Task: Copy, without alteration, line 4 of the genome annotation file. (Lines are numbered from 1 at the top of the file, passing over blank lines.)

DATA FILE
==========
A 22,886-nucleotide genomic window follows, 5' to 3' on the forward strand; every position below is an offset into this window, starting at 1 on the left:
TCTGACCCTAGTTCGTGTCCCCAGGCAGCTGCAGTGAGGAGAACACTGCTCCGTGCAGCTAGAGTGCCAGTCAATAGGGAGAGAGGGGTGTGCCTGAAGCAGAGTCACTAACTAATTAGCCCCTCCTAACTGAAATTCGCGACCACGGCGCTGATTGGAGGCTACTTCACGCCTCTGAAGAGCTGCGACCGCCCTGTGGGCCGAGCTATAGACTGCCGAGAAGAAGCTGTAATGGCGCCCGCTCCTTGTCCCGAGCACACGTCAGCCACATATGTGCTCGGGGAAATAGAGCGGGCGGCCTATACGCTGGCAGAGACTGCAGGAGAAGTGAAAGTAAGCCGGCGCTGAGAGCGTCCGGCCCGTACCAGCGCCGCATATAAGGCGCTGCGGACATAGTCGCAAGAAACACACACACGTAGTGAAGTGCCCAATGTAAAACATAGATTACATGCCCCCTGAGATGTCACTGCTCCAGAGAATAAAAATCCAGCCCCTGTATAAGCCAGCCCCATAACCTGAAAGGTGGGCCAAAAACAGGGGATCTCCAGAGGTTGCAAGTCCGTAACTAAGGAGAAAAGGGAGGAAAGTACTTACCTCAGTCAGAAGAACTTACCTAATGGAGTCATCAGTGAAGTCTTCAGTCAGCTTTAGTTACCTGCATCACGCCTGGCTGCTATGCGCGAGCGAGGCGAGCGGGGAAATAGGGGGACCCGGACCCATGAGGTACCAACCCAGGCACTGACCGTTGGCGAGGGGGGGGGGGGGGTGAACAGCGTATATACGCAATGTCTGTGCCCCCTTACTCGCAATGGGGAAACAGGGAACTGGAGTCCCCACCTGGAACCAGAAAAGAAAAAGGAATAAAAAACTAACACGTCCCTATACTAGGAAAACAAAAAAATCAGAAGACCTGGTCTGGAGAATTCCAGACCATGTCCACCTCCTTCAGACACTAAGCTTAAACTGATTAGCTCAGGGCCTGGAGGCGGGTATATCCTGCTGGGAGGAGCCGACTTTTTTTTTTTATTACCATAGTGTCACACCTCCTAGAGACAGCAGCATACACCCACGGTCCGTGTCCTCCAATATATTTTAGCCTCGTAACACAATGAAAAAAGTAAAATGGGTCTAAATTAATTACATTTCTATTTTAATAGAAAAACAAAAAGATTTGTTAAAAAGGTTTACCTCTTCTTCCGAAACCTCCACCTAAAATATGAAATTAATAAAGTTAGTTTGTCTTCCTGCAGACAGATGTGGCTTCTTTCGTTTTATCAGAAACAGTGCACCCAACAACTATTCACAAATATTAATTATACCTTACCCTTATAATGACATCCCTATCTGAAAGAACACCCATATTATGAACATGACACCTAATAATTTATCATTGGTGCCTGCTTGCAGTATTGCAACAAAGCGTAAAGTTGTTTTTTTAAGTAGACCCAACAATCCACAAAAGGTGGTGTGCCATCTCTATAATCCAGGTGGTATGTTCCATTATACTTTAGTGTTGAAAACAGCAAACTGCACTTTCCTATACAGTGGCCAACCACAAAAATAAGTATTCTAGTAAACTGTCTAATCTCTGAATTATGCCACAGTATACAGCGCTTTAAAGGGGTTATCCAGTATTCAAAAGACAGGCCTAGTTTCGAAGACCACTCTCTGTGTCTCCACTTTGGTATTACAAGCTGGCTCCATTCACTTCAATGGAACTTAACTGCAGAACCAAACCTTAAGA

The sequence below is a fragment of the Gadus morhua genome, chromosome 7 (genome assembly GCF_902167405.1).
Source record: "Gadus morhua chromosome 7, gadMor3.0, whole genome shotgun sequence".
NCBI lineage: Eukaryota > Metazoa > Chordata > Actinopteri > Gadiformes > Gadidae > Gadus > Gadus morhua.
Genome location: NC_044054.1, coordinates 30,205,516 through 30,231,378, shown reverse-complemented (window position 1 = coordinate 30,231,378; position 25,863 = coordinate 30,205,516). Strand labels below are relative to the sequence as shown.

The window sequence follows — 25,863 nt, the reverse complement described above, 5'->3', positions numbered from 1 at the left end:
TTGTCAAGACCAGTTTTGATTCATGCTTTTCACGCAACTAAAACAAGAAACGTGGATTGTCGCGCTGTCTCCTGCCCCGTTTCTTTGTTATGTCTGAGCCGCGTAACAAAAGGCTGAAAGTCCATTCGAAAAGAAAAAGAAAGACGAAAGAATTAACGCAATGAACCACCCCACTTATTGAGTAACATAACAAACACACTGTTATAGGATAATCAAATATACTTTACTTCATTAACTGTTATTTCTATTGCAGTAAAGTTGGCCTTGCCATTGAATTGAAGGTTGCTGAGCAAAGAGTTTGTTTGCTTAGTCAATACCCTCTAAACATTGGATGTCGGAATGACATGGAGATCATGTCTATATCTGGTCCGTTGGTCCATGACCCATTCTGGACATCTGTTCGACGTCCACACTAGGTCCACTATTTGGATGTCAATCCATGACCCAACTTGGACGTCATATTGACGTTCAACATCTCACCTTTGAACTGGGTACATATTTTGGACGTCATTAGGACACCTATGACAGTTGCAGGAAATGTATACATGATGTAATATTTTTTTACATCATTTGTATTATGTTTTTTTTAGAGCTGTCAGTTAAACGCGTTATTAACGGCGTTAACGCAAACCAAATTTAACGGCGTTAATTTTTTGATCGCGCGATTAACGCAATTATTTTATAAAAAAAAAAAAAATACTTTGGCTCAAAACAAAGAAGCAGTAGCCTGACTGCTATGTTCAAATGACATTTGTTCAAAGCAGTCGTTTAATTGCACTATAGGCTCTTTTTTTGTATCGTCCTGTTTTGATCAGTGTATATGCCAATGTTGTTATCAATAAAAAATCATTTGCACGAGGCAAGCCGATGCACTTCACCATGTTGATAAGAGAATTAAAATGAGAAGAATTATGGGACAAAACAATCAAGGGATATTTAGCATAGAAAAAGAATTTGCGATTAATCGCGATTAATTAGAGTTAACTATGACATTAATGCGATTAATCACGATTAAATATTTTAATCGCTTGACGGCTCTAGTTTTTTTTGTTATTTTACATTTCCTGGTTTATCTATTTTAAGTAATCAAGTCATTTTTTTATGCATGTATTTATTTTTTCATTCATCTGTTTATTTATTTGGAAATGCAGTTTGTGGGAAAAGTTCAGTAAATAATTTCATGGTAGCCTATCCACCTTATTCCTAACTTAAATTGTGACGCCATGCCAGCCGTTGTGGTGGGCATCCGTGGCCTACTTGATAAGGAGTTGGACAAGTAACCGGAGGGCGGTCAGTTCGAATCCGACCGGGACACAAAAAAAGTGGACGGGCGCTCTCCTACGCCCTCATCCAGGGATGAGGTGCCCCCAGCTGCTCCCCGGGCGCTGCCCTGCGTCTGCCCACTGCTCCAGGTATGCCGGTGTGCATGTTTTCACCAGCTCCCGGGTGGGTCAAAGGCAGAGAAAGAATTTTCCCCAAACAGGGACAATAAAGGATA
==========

Source record: "Gadus morhua chromosome 7, gadMor3.0, whole genome shotgun sequence".